Minnesota Farm Bureau applauds the U.S. Fish and Wildlife Service for their determination to remove all gray wolves from the list of protected species under the Endangered Species Act.
“In a true success story, the Endangered Species Act has successfully stabilized the gray wolf population in Minnesota. It is time to return the management of this species to the states to allow them the autonomy to manage the gray wolf based on each state’s unique needs,” said Minnesota Farm Bureau President Kevin Paap. “Minnesota farmers and ranchers needed solutions to address the wolf population in Minnesota. Farm Bureau thanks this administration and the members of the Minnesota Congressional delegation who have been champions of this issue.”
U.S. Fish and Wildlife Service based its final determination to remove all gray wolves from the list of ESA-protected species on the best science available, including the latest information about the wolf’s current and historical distribution in the contiguous United States.
“We are extremely pleased that this administration has worked hard to complete one of the greatest success story of the Endangered Species Act by following the intention of the act by delisting the wolf now that they have recovered and are maintaining population numbers far exceeding the original threshold guidelines set many years ago,” said Miles Kuschel, Cass County rancher and MFBF Board Member. “We appreciate the responsiveness of the US Fish and Wildlife Services as many farmers and ranchers have had to use their services as they fell victim to predatory wolves, and realize the work of managing the gray wolf will revert to State and Tribal control. Giving farmers and ranchers the ability to protect their livestock and their livelihoods is our goal and we look forward to continuing a management plan that involves all stakeholders.”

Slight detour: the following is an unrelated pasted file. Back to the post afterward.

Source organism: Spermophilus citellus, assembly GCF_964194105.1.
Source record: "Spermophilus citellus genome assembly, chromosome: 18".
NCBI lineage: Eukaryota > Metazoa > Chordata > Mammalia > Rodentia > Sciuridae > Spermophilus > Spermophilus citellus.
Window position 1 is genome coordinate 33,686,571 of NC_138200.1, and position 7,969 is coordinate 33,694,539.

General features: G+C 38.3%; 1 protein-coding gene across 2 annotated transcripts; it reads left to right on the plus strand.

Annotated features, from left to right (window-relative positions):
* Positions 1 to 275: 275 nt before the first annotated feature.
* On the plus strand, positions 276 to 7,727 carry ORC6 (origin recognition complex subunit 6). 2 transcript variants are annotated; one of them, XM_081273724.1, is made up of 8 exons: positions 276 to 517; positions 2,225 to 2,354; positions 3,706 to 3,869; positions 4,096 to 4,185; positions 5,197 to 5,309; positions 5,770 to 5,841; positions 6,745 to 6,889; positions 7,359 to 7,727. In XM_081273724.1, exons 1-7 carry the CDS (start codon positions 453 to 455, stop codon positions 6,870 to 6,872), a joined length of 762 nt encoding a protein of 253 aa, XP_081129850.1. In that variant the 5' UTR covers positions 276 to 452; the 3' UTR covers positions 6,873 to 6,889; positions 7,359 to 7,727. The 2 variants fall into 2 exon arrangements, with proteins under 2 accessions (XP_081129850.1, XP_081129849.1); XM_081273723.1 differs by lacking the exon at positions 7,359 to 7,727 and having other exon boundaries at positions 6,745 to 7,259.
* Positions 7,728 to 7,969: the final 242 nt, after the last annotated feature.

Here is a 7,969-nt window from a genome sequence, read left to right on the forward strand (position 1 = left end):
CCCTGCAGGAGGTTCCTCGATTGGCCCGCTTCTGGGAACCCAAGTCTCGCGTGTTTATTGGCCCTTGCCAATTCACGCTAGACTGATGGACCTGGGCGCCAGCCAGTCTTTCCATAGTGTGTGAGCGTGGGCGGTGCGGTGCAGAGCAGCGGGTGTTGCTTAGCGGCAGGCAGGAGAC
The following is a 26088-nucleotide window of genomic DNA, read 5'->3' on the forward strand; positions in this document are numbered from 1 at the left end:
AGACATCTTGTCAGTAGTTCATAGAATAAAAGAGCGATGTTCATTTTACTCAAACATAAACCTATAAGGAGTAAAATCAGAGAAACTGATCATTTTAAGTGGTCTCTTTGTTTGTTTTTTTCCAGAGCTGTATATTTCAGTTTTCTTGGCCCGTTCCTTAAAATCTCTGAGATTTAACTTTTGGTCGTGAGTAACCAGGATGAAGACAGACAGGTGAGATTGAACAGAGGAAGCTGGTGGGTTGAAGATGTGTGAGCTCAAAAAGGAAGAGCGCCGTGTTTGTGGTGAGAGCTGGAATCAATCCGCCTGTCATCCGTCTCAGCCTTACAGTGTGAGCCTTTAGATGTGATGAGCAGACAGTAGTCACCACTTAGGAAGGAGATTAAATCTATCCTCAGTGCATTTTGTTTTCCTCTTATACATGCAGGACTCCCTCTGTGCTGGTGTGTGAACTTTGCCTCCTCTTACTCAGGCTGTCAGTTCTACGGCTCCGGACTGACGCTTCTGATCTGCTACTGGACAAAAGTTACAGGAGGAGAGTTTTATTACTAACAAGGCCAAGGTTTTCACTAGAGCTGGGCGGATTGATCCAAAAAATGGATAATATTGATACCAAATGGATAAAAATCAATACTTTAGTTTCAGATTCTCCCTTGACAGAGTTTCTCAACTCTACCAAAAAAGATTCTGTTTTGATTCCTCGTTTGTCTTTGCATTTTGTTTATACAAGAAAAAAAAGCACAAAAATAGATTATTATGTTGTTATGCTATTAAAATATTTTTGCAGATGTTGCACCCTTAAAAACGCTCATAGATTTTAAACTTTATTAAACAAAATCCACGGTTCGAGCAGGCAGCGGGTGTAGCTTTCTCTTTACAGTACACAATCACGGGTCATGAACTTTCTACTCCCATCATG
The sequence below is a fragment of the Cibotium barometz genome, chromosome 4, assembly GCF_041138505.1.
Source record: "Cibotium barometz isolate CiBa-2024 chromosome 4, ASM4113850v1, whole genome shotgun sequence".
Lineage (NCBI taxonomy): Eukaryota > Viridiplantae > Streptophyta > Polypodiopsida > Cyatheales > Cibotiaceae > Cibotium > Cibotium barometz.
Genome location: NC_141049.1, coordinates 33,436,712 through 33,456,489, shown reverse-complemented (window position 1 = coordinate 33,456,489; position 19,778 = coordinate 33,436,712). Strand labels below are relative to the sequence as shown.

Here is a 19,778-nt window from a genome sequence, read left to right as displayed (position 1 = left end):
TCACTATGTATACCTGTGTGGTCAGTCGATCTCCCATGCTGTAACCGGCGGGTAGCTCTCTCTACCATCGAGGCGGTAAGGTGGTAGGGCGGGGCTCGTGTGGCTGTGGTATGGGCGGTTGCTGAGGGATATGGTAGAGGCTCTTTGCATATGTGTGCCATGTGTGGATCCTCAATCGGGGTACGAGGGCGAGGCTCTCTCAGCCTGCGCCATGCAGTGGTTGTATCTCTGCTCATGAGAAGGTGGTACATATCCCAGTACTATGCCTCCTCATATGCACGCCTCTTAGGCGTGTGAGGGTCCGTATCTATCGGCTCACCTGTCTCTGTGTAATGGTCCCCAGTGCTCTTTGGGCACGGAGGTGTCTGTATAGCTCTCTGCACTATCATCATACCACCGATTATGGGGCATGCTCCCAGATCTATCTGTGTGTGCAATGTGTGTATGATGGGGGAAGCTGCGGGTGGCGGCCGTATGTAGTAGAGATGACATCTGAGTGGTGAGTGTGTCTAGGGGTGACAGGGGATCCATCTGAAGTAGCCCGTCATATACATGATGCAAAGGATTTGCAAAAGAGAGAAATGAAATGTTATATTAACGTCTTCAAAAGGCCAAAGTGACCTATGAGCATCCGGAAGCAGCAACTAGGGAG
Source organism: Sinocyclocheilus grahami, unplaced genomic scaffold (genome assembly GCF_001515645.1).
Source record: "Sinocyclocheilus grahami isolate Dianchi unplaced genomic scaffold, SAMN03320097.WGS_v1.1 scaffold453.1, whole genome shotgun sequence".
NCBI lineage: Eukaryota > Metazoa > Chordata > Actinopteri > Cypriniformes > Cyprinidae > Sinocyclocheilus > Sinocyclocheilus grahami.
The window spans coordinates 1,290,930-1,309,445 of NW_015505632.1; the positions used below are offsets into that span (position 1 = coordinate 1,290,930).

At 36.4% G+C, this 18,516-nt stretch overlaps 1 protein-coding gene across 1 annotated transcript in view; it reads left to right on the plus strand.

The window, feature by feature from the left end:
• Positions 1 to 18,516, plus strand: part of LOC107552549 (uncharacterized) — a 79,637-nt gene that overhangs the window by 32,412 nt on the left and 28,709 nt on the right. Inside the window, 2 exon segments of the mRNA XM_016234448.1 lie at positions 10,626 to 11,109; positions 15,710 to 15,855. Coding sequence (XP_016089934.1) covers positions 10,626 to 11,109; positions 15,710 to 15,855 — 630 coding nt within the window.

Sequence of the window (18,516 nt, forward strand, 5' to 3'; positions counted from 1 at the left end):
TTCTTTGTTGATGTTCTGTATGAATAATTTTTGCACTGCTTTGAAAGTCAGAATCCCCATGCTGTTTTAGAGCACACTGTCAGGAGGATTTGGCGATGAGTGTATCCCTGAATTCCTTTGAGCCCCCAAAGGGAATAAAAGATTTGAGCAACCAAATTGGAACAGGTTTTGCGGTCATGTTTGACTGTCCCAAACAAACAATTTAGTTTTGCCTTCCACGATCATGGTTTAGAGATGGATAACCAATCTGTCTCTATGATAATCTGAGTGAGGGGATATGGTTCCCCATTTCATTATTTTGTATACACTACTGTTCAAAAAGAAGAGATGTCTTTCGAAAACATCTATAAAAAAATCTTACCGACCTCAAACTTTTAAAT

Minnesota Farm Bureau, representing farmers, families and food for over 100 years, is comprised of 78 local Farm Bureaus across Minnesota. Members make their views known to political leaders, state government officials, special interest groups and the general public. Programs for young farmers and ranchers develop leadership skills and improve farm management. Promotion and Education Committee members work with programs such as Ag in the Classroom and safety education for children. Join Farm Bureau today and support our efforts to serve as an advocate for rural Minnesota, www.fbmn.org